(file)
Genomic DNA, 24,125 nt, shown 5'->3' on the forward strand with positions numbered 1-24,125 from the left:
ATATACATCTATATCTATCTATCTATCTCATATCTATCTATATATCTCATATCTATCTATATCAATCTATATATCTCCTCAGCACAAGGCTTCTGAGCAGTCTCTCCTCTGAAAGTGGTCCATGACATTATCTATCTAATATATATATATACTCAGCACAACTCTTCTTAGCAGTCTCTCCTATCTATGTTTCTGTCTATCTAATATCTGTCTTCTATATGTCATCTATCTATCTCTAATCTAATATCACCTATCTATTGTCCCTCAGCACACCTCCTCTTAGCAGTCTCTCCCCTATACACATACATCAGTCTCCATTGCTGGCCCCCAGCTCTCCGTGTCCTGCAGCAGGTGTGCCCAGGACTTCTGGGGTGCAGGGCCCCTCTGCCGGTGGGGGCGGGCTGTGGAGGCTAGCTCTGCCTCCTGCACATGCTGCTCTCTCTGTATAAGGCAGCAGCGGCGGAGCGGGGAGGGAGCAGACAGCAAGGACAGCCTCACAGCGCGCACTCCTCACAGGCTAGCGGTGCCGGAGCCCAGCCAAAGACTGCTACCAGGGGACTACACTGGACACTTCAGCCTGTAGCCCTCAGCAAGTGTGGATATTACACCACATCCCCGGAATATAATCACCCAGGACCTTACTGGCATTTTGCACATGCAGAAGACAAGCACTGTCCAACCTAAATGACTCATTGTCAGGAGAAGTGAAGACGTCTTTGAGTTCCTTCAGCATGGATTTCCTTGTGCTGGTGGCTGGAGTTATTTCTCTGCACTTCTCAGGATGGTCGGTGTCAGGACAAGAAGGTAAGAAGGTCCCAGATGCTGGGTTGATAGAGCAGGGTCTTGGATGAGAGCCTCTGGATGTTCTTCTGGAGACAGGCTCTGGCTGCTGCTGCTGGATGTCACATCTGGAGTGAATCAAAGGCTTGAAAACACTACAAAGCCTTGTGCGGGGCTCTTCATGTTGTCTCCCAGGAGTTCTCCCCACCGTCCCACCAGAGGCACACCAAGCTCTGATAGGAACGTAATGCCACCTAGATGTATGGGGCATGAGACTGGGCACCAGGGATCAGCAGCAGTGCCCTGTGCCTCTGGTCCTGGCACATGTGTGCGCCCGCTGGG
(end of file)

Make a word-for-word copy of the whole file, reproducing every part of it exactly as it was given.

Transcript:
Genomic DNA, 24,125 nt, shown 5'->3' on the forward strand with positions numbered 1-24,125 from the left:
ATATACATCTATATCTATCTATCTATCTCATATCTATCTATATATCTCATATCTATCTATATCAATCTATATATCTCCTCAGCACAAGGCTTCTGAGCAGTCTCTCCTCTGAAAGTGGTCCATGACATTATCTATCTAATATATATATATACTCAGCACAACTCTTCTTAGCAGTCTCTCCTATCTATGTTTCTGTCTATCTAATATCTGTCTTCTATATGTCATCTATCTATCTCTAATCTAATATCACCTATCTATTGTCCCTCAGCACACCTCCTCTTAGCAGTCTCTCCCCTATACACATACATCAGTCTCCATTGCTGGCCCCCAGCTCTCCGTGTCCTGCAGCAGGTGTGCCCAGGACTTCTGGGGTGCAGGGCCCCTCTGCCGGTGGGGGCGGGCTGTGGAGGCTAGCTCTGCCTCCTGCACATGCTGCTCTCTCTGTATAAGGCAGCAGCGGCGGAGCGGGGAGGGAGCAGACAGCAAGGACAGCCTCACAGCGCGCACTCCTCACAGGCTAGCGGTGCCGGAGCCCAGCCAAAGACTGCTACCAGGGGACTACACTGGACACTTCAGCCTGTAGCCCTCAGCAAGTGTGGATATTACACCACATCCCCGGAATATAATCACCCAGGACCTTACTGGCATTTTGCACATGCAGAAGACAAGCACTGTCCAACCTAAATGACTCATTGTCAGGAGAAGTGAAGACGTCTTTGAGTTCCTTCAGCATGGATTTCCTTGTGCTGGTGGCTGGAGTTATTTCTCTGCACTTCTCAGGATGGTCGGTGTCAGGACAAGAAGGTAAGAAGGTCCCAGATGCTGGGTTGATAGAGCAGGGTCTTGGATGAGAGCCTCTGGATGTTCTTCTGGAGACAGGCTCTGGCTGCTGCTGCTGGATGTCACATCTGGAGTGAATCAAAGGCTTGAAAACACTACAAAGCCTTGTGCGGGGCTCTTCATGTTGTCTCCCAGGAGTTCTCCCCACCGTCCCACCAGAGGCACACCAAGCTCTGATAGGAACGTAATGCCACCTAGATGTATGGGGCATGAGACTGGGCACCAGGGATCAGCAGCAGTGCCCTGTGCCTCTGGTCCTGGCACATGTGTGCGCCCGCTGGG